Taking up the question, the court reasoned that the preservation obligation pertains to information relevant to the parties’ claims and defenses and that there had “been no showing that the Windrush computers were ever used by likely custodians of relevant information” and thus, “no basis from which to reasonably conclude that the computers contain relevant evidence.”  The court further reasoned that discovery had closed and that Defendants had the opportunity to test their belief that the computers contained relevant information, but failed to do so. 

The court turned next to Fed. R. Civ. P. 26(b)(2), the “proportionality principle,” acknowledging that “this district recognizes that the proportionality principle applies to the duty to preserve potential sources of evidence” and concluding that the burden of preservation in this case “outweigh[ed] the likely benefit of maintaining the computers where there ha[d] been absolutely no showing that they contain relevant evidence.”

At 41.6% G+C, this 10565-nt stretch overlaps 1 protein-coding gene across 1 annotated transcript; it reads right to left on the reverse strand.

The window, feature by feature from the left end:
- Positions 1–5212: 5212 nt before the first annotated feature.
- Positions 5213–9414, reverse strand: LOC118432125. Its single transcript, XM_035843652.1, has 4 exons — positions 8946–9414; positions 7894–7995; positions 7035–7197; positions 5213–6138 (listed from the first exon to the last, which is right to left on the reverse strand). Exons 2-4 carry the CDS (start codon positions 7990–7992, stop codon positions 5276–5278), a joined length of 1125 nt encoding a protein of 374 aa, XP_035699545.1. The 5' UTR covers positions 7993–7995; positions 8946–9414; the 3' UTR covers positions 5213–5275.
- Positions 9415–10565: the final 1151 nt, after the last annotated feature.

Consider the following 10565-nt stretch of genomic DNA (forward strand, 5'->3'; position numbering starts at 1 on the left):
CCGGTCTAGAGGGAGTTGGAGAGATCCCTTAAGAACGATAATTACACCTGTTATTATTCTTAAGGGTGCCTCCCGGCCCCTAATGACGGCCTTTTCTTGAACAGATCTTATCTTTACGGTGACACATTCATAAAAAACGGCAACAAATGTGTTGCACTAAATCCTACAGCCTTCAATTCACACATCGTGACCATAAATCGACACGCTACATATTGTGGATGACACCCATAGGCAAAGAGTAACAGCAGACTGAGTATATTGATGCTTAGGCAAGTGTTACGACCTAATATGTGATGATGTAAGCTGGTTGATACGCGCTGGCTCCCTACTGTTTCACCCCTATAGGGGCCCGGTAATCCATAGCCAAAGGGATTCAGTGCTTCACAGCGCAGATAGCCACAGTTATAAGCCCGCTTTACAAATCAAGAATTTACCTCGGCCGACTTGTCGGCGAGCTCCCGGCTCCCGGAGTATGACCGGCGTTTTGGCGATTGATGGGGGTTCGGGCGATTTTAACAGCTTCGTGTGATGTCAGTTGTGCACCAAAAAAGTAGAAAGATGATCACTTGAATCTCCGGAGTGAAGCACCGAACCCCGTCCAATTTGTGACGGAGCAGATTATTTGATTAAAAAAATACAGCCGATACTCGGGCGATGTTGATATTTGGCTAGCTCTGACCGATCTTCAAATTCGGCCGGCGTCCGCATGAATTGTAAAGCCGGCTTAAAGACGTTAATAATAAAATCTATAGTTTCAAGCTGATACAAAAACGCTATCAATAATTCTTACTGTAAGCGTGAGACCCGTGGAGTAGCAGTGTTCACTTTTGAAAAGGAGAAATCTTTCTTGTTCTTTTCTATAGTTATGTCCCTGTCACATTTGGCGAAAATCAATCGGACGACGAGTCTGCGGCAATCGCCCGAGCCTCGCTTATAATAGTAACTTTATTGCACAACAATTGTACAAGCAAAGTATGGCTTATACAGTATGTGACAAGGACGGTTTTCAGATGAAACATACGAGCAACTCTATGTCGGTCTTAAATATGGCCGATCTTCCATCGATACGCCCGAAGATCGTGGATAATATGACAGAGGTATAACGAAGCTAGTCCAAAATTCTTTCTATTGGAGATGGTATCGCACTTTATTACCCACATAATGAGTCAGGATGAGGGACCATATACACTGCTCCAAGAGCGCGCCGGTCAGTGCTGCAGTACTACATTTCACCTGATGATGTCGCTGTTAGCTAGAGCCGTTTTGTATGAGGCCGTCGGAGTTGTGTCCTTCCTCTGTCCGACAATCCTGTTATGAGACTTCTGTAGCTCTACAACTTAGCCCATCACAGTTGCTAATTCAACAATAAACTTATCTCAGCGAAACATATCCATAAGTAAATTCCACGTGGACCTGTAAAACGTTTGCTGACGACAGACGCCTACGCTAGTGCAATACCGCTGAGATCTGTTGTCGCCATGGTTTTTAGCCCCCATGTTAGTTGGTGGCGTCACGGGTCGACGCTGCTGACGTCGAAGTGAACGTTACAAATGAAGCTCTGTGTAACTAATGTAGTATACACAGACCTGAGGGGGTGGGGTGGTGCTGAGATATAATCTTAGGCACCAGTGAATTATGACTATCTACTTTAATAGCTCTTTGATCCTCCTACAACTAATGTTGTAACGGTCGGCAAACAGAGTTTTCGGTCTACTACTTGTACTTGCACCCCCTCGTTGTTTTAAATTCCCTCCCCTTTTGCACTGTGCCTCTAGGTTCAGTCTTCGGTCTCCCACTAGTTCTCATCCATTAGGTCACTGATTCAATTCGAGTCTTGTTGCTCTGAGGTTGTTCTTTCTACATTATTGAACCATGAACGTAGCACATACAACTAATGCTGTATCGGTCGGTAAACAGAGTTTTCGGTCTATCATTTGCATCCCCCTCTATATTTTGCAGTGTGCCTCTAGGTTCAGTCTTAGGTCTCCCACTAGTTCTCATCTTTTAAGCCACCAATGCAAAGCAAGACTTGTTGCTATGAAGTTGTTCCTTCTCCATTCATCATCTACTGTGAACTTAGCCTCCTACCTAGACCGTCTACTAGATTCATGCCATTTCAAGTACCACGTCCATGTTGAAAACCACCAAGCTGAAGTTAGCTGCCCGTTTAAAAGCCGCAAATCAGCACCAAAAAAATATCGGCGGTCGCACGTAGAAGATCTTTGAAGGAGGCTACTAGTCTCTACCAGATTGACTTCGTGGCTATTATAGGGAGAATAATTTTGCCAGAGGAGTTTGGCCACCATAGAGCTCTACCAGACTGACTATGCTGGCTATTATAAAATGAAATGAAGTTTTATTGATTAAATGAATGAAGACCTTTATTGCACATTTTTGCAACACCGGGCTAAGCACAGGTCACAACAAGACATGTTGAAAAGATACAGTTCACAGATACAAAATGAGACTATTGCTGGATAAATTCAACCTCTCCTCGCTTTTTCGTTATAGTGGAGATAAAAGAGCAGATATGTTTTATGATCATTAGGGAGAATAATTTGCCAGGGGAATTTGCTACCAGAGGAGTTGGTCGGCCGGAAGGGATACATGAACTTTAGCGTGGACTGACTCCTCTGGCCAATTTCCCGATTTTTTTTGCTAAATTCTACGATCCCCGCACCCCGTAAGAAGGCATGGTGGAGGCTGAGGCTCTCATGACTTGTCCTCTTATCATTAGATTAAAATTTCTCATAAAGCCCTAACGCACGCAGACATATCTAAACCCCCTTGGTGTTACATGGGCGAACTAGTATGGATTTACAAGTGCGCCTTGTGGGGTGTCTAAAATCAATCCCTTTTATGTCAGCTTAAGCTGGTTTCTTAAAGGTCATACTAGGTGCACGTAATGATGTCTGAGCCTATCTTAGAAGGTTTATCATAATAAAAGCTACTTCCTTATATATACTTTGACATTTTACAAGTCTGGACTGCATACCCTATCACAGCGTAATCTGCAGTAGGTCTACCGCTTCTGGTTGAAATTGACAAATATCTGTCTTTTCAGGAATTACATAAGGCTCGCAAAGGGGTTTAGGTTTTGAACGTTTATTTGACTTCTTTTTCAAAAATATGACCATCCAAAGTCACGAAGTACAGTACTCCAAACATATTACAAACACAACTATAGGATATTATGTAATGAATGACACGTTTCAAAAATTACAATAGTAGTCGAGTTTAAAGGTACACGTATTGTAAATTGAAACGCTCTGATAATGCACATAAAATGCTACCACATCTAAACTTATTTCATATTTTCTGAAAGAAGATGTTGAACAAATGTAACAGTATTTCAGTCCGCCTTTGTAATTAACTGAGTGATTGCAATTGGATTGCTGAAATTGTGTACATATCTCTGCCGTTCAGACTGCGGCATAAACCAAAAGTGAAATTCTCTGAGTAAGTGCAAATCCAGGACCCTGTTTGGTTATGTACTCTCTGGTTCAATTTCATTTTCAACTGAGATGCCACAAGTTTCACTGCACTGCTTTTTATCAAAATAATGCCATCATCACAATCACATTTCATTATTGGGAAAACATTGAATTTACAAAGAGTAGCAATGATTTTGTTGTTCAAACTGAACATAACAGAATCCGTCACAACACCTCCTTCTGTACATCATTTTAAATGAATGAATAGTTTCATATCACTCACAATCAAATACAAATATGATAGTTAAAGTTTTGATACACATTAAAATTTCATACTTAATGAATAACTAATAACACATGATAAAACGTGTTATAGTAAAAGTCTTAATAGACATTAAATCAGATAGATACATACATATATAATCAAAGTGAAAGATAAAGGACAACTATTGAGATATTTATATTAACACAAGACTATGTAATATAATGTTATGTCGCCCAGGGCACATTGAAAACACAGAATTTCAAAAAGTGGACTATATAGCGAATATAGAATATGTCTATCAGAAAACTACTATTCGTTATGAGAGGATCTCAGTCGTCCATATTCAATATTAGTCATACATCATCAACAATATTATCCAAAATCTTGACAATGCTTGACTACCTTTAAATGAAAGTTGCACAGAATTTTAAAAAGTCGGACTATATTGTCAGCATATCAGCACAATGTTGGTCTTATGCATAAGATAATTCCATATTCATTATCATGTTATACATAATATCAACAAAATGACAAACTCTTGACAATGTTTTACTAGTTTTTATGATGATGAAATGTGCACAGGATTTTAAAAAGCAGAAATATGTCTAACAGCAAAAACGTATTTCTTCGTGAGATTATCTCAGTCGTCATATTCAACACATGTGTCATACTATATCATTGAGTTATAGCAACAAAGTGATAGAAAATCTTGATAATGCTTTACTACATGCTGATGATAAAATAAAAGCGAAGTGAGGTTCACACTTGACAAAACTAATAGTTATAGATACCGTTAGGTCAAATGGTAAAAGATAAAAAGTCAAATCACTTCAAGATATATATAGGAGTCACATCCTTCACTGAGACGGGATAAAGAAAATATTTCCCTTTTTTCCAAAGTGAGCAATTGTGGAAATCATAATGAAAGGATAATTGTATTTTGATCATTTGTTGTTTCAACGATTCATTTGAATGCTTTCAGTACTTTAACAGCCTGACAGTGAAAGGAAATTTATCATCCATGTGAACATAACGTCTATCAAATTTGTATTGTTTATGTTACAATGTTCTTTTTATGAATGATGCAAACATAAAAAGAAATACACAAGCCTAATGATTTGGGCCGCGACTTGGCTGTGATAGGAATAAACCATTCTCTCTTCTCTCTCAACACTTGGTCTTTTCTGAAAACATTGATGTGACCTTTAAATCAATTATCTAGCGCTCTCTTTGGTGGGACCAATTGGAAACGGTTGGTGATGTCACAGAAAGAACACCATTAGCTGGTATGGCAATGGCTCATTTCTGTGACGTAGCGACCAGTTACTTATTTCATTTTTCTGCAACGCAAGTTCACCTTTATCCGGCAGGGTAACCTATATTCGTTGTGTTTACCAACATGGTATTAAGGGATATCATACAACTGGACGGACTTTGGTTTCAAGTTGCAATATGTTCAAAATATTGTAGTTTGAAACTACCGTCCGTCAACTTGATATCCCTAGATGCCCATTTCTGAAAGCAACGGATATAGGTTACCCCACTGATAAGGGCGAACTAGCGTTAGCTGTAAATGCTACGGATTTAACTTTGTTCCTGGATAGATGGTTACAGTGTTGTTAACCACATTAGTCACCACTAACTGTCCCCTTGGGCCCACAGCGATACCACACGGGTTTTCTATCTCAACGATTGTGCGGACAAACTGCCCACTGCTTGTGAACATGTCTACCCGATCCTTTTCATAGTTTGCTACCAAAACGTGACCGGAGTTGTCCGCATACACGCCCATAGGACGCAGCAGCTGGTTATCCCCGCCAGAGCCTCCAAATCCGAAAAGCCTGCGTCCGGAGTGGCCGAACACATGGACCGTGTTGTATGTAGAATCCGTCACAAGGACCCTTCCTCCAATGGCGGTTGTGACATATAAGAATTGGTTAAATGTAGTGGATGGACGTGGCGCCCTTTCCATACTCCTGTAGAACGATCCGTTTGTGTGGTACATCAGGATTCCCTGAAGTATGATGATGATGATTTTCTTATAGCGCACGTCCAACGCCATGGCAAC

Plaintiff’s request for an order permitting disposal of the 159 computers was granted.

A full copy of the court’s order is available here.

State Bar of California Interim Opinion on Attorneys’ Duties in the “Handling of Discovery of [ESI]” – Comment Period Extended

As was previously reported on this blog, here, the California State Bar Standing Committee on Professional Responsibility and Conduct (“COPRAC”) published Proposed Formal Opinion Interim No. 11-0004, addressing “ESI and Discovery Requests,” for public comment in Spring 2014.  At its December meeting, COPRAC revised that opinion in response to public comment and approved an additional 90-day comment period, ending April 9, 2015.